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Prom Show: Raison Murphy Soda and Excited Show Business

Among the sleek, bouncy, insanely infectious musical numbers that are a big part of what makes Ryan Murphy’s “The Prom” such an old-fashioned new-fangled explosion, one of the stopping moments is “Love Thy Neighbor,” which Trent (Andrew Ranels) is the drama queen on Broadway, perched on a distant planet known as the small town of Indiana, singing to a bunch of pure and pious Central American teenagers from James Madison High School. They’re on the mall’s food court, where one of the students tells Trent, “We don’t have a drama program,” which makes Trent click, “That explains your general lack of empathy.”

He’s not kidding. The children are united in forbidding Emma (Joe Ellen Pelman), their senior colleague, from taking her friend Alice (Ariana DeBoss) to the ball; he will give them an extremely captivating lesson in tolerance. The students insist that they are good, kind Christian children who all go to church. But Trent points out that there are a ton of rules they break every day ̵

1; that they choose the Bible. As he invades a song, he amusingly dismisses the transgressions that none of them think twice about living with: tattoos, lost virginity, masturbation, divorce. Then he gets to the heart of the matter: “There’s no way you can break up, / What rules can you break … Love that their neighbor trumps everyone!” High School Musical, ”conveys its message seamlessly as Trent and the children sing, dance and turn the lights on fantastically.

In other words: received message. From the characters and the audience. Sounds conventional enough, but as the rhythm escalates and the dancing peaks, there’s something in the fun madness click from all of this, the way the song becomes a revival of the gospel in a mall, combined with a shaking choral line that evokes the restraining athletic spirit of Jean Kelly, which makes the message … well drink. Yes! Love your neighbor. It’s a long-held thought that America needs to hear again, and the Prom is an effusive, fast-moving purple delivery system. The film has a universalist spirit, which is embedded in its very form. Vomiting the right things is becoming a carbonated and sophisticated high camp of show business.

As a stage musical, “The Prom,” written by Bob Martin and Chad Begillin, with songs by Begilin and Matthew Sclard, premiered on Broadway in October 2019, where it lasted just under a year. I still couldn’t see it, so I entered the film version cold, but of course I saw “Glee”, the TV music series that elevated Ryan Murphy to the uber brand, and this film is based on the best impulses of this show – the headlong spontaneity of the young earthquake – which combines with what I would characterize as a kind of cathartic squareness. In the last 50 years, you could say that the musical theater itself has come out of the closet, because every number of writers and composers who once had to limit themselves to telling stories in the “right” context no longer needed that. The Prom is a shining example. It’s a musical that tells the story of what intolerance does – the way it tortures and crushes individuals, in this case forcing a gay teenager to hide his love.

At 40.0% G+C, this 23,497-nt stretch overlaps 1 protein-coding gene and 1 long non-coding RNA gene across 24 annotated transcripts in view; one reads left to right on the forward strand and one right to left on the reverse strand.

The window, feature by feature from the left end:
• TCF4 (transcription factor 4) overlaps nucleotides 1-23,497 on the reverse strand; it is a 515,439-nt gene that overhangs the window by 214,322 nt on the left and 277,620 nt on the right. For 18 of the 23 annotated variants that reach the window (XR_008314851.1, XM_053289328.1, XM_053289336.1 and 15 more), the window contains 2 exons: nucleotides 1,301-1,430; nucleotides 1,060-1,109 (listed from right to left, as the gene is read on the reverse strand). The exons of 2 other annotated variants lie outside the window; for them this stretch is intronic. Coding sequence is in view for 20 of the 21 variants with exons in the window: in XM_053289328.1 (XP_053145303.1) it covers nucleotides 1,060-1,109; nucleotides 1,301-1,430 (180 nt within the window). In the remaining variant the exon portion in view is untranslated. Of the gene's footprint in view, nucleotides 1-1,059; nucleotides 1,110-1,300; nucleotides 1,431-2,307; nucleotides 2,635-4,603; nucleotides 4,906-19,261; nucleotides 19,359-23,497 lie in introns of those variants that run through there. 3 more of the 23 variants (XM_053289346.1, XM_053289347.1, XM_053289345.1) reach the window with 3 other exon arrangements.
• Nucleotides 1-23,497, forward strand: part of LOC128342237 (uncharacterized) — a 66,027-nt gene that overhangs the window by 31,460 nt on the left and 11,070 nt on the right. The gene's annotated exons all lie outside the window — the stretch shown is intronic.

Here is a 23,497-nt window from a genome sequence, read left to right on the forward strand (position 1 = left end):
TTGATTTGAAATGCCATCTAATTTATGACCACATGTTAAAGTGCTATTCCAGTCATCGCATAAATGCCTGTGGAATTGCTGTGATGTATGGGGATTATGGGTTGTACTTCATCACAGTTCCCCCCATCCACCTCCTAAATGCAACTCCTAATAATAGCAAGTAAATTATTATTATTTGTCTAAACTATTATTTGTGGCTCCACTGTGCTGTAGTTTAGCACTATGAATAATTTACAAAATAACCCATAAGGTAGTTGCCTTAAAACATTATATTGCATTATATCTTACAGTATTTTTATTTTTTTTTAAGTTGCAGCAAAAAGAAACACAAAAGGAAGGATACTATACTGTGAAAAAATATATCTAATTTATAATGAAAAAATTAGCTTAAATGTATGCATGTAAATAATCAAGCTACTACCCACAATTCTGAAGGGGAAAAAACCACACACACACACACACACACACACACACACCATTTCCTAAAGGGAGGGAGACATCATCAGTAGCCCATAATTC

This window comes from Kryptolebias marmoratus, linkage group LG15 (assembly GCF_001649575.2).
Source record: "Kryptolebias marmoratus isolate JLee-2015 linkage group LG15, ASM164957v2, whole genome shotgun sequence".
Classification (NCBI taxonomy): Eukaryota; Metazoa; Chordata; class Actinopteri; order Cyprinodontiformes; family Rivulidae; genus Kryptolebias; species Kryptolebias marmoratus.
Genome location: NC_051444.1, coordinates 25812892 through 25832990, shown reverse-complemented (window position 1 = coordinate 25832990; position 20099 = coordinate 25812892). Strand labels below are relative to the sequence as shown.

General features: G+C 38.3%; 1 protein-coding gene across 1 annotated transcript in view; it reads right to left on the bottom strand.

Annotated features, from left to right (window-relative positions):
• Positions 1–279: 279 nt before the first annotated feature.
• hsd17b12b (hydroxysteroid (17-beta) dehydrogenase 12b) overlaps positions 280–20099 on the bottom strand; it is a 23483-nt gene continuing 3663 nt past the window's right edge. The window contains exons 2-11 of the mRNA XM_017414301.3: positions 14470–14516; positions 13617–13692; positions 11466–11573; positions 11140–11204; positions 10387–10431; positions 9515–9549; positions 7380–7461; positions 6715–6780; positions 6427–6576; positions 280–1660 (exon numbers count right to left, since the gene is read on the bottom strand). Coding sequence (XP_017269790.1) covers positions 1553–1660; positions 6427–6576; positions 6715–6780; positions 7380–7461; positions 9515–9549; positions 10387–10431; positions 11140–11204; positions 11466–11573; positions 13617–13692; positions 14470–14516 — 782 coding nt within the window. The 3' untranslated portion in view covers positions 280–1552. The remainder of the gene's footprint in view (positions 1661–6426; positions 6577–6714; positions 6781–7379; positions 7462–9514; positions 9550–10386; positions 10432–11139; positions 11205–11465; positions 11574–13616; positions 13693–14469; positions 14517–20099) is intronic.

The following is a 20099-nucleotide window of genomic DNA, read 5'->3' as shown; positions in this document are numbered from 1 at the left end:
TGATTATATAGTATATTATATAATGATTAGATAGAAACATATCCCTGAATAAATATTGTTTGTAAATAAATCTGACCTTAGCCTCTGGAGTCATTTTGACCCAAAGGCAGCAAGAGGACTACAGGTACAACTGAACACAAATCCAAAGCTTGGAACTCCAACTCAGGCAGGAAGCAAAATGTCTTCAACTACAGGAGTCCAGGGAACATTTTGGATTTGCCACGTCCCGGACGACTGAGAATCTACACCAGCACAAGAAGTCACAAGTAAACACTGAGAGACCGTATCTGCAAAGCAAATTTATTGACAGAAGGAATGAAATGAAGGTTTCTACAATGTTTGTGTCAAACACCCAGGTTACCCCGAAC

Still, if Prom is a proudly liberated musical, it’s also so defiantly square, with an atmosphere that goes back to the studio’s glowing health musicals, that everything reconfigures the meaning of the mainstream. I really enjoyed the inner theatrical knowledge, the discarded PG-13 entertainment and fashion thorns, but in a strange way this is the inner squareness of the Prom – the fact that this now it’s a mass event – it’s the most adventurous thing in it. There are times when the film seems to have rediscovered classic Hollywood for the 21st century.

The starting number is a chic fake. We are on the street in front of the Times Square Theater, where Dee Dee Allen (Meryl Streep), a legendary and highly supported legend, passed her former great lady from Broadway, and Barry Glickman (James Cordon), her star in a new musical entitled ” Eleanor! ”(Both played by Eleanor and Franklin D. Roosevelt), celebrate the fact that they went through the first night, and think they have a hit. The Life Change show seems like an ironic toast to Broadway in its fullest part: a celebration of this utterly miserable idea of ​​a musical, a delicate misrepresentation served with a shamelessly shiny “showmanship.” But then the actors and the team head to Sardi, where they read the review in The New York Times, which distorts the show like any of these things. He even accuses the actors of “narcissism.” This is a rather cunning joke, because it lets the audience know that the attitude of the dead savages and the lavish cat theater we are about to witness at the Prom is ridiculous in their own way. It is good to giggle not only with him, but with him.